I might be tempted to look to the future and try to secure the best talent given our position in the draft...
The Herald-Sun has featured 2 players:
Tippa Mk2 sounds interesting... Dunkley sounds more than useful.Adam Tipungwuti and Kyle Dunkley lead list of mid-season draft father-sons, brothers and cousins
Liam Twomey, Herald Sun
May 15, 2019 12:00pm
You know their names — but not necessarily their faces.
This year’s mid-season draft has thrown up a host of sons, brothers and cousins who are itching to get their shot at the big time.
And when it comes to recognisable names, there’s not too many more eye catching than Tipungwuti.
The cousin of Essendon livewire Anthony McDonald-Tipungwuti, Northern Territory Thunder excitement machine Adam Tipungwuti is hot on the radar of clubs searching for an extra pinch of x-factor.
Tipungwuti is one of the most unique stories in the mid-season draft, with the small forward clocking up plenty of frequent flyer miles in the NEAFL.
The 22-year-old is essentially left to his own devices during the week, as he is based on the Tiwi Islands.
While the Thunder train together, Tipungwuti hones his skills with one other teammate, who is also based on the Island, before diving into his own running and weight sessions.
Tipungwuti’s unwavering commitment to his unique training circumstances is exactly why he would thrive at the next level, according to NT Thunder coach Darren Reeves.
Reeves has seen firsthand just how deep the “electric” forward’s trick bag is and the impact his presence has on opposition defenders.
“His pressure is outstanding, he’s got electric leg speed and … guys panic when he is in the area,” Reeves said.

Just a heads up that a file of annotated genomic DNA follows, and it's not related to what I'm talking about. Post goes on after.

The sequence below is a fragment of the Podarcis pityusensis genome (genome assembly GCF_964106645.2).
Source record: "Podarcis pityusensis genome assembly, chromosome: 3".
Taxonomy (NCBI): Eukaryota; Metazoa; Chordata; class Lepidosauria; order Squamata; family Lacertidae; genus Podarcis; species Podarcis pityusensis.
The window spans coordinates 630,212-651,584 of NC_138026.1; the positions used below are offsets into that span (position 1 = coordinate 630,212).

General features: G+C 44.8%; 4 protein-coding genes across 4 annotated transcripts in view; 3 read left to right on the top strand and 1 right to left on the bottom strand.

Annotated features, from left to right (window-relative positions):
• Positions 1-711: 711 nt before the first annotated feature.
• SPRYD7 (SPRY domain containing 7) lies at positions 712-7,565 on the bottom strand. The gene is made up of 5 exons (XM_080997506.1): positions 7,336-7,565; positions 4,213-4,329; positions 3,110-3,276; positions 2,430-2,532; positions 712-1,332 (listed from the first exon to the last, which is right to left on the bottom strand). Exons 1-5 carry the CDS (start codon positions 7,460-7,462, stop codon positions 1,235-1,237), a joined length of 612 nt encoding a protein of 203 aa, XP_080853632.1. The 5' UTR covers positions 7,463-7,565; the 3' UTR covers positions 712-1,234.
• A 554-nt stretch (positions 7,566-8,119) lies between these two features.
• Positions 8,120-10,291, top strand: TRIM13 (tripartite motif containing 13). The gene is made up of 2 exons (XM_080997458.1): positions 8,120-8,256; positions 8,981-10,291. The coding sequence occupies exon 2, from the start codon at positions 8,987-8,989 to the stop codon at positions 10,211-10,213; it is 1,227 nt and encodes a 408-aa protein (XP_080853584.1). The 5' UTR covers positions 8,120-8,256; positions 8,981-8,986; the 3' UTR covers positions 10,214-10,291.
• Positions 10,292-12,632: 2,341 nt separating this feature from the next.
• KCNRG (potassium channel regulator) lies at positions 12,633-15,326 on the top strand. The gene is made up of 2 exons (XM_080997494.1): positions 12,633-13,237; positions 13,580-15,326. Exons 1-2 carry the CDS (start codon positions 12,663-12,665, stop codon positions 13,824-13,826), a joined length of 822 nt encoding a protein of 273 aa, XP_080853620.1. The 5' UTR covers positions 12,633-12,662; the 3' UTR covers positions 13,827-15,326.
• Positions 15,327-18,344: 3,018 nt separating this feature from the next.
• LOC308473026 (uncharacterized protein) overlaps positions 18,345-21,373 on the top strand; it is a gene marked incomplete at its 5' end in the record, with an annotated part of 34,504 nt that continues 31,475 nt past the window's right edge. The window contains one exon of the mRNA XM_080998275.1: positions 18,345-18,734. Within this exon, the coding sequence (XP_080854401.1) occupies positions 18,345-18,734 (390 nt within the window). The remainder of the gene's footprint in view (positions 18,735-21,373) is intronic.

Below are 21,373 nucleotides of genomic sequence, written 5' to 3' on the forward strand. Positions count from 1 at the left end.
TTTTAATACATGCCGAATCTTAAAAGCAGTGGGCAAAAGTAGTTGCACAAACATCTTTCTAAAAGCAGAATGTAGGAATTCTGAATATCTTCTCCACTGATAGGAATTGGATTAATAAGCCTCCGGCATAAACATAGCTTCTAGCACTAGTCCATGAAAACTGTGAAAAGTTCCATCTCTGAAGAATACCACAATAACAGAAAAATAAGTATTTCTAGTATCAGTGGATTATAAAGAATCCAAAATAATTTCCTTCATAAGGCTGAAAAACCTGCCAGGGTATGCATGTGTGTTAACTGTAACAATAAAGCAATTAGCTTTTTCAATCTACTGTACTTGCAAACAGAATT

“He is just so clever and he can do pretty much anything. He is also desperately keen to have an opportunity at it (the next level).
“I’ve got no doubt, to get him into a system somewhere, he’s got so many tricks up his sleeve, in a full-time environment he would be an exciting player.”
In testing at last year’s “Rookie Me” combine, which was aimed at mature age draft hopefuls, Tipungwuti finished in the top five for the agility test and the vertical jump test.
He has already caught the attention of clubs ahead of this month’s mid-season draft, and was one of 22 players to be selected to undergo medical testing in the lead up to draft night on May 27.
Also on that list was Kyle Dunkley, the brother of Western Bulldogs premiership player Josh.
Overlooked after injury interrupted his top age draft year, Dunkley returned to the Gippsland Power as an over-age player and has latched onto his second chance.
He has split his time between the NAB League outfit and Footscray VFL where he produced a near best on ground performance against a Box Hill side sporting Jarryd Roughead.
Power region manager Peter Francis sees plenty of similarities between Kyle and Josh.
“He’s that good, hard inside mid,” Francis said of the younger Dunkley.
“Similarly to Josh, he can win a fair bit of ball on the outside as well. He is really strong overhead, he hits the scoreboard.
“Josh in his 19th year, he played in a premiership with the Bulldogs. There is no reason why Kyle can’t walk straight into AFL football and make an impact.”